It’s not the destination, it’s the journey goes the old adage. It may be a well-worn cliché, but when that journey finds you road tripping through a landscape as epic as Scotland’s, it’s hard to think of a truer statement.
A road trip isn’t just the secret to awakening your spirit of adventure. From a practical standpoint, it’s arguably the most liberating way to travel. Think about it. No stressful races to the airport, cumbersome baggage allowances, queues or frustrating delays. On a road trip you can feel free to explore at your own pace, pull over at wherever takes your fancy, and simply pick up where you left off and continue on your way. All you need is a full tank of fuel, your preferred navigation device-slash-app, a killer playlist, and you’re all set.
Thinking about hitting Scotland’s road’s this summer? Let us steer you in the right direction with five of our favourite driving routes.
THE VIEW DOWN THE CAIRNWELL PASS FROM THE SNOW ROADS SCENIC ROUTE THROUGH THE EASTERN CAIRNGORMS NATIONAL PARK © SHEENA SMITH
1. Snow Roads Scenic Route
Distance: 90 miles (145 km)
This year is an especially exciting one for Scotland when it comes to road trips with the unveiling of the brand new Snow Roads Scenic Route. Officially launched this year, this stunner of a route weaves through the outstandingly beautiful landscapes of the eastern Cairngorms as well as the charming Highland towns of Royal Deeside including Braemar, Ballater and Tomintoul. Scaling the highest public road in Great Britain – the eponymous Snow Road – this driving route offers everything from castles to distilleries, tumbling waterfalls to free-roaming herds of deer. It’s also a dream to Instagram. Pull over at its three ‘Scenic Route Installations’, outdoor artworks that merge seamlessly with the surrounding landscape and are designed just so to allow you to capture that perfect shot.
Find out more about the Snow Roads Scenic Route.
AN EMPTY ROAD SKIRTS THE EDGE OF THE NARROW CHANNEL OF THE KYLES OF BUTE OF ARGYLL’S SECRET COAST
2. The Argyll Coastal Route
Distance: 129 miles (208 km)
End: Fort William
It is said that the enchanting Argyll boasts more coastline than the entire country of France! Spanning Tarbet to Fort William, its seemingly endless coastal fringe of mist-shrouded bays and fjord-like inlets seeping into the shoreline against a backdrop of majestic mountains, is nothing short of breathtaking. Get out from behind the wheel to enjoy an iconic castle, a lochside oyster bar, a wildlife spotting boat tour and Loch Lomond’s bonnie banks.
Drive the Argyll Coastal Route
DETOUR ALERT: Explore a relatively undiscovered corner of the country known as Argyll’s Secret Coast. This wonderfully secluded stretch of coastline easily ranks alongside Scotland’s more popular driving routes for sheer scenic drama. Located just two hours driving time from Glasgow, follow this road on the way to the Kyles of Bute and Loch Fyne and marvel as a wilderness of rugged mountain terrain, romantic glens and lush forests unfolds before you. Amid the natural splendor on show, you’ll also find charming historic villages, delectable seafood, empty beaches, and plenty more surprises along the way.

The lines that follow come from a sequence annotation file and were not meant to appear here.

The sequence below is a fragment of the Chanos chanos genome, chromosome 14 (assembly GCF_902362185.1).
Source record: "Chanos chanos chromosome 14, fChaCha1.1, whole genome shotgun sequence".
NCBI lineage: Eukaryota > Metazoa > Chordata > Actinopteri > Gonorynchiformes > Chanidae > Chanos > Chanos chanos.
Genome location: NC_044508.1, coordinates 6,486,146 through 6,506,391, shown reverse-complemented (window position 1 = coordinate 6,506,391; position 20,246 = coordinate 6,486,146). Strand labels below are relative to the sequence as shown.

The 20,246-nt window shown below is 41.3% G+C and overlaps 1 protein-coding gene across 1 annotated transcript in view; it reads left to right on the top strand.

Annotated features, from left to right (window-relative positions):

Discover Argyll’s Secret Coast
TAKE IN THE TRANQUIL LOCH KEN AND LOVELY VIEWS TOWARDS GALLOWAY FOREST PARK
3. Galloway Tourist Route
Distance: 92 miles (148 km)
Spanning the towns of Gretna to Ayr, this gently meandering route cuts through Scotland’s most pastoral and temperate region, and is as spellbinding to culture vultures as it is to adrenaline seekers. Its quiet and gently undulating country roads are perfect for a leisurely drive with plenty of diverting attractions and activities interspersed throughout. Explore the life and poetry of its most famous son at the Robert Burns Birthplace Museum, witness the aerial spectacle of birds of prey swooping and diving on the Galloway Kite Trail, or take a boat out to the ruined island fortress of Threave Castle. The mountain bikers’ paradise of Dalbeattie 7Stanes also beckons, not to mention Galloway Forest Park with its myriad of walking routes and cycle trails.
Drive the Galloway Tourist Route
CROSS THE BONAR BRIDGE SPANNING THE DORNOCH FIRTH
4. Moray Firth Route
Distance: 80 miles (128 km)
End: The Mound on Loch Fleet
Twisting and turning across a backdrop of ancient crags, brooding mountains and glittering coastal waters under an every-shifting sky, the pull of the North Highlands is a powerful one. Follow the Moray Firth Route into one of Scotland’s most atmospheric and untouched places. Gaze upon the wild beauty of Easter Ross and Sutherland, breathe in the bracing sea air of the Beauly, Cromarty and Dornoch firths, and hear the deafening roar of the cascading Rogie Falls. Trace its past at fascinating heritage sites like Beauly Priory and discover its thriving present at places like Black Isle Brewery where organic beer, home-grown in the Highlands, is produced today.
Drive the Moray Firth Route
CRUISE ALONG THE A7 WHICH SKIRTS ALONG THE BANK OF ST MARYS LOCH
5. Borders Historic Route
Distance: 89 miles (143 km)
Start: Gretna Green
Heading up to Edinburgh? Follow the generations of eloping couples before you to Gretna Green before continuing onwards into the heart of Sir Walter Scott country. Weave through a bucolic countryside strewn with immense ruined abbeys, castles and country houses which hark back to a storied and sometimes turbulent past filled with fierce clashes, fair damsels and daring heroes. Swing by Scott’s beloved home of Abbotsford, watch authentic tartan and tweed woven from scratch at Lochcarron of Scotland and the Borders Textile Towerhouse, and make a very worthwhile stop at a special independent craft brewery on the outskirts of of the capital.
Drive the Borders Historic Route
Find out more about the variety of scenic driving routes in Scotland and start planning your next trip now.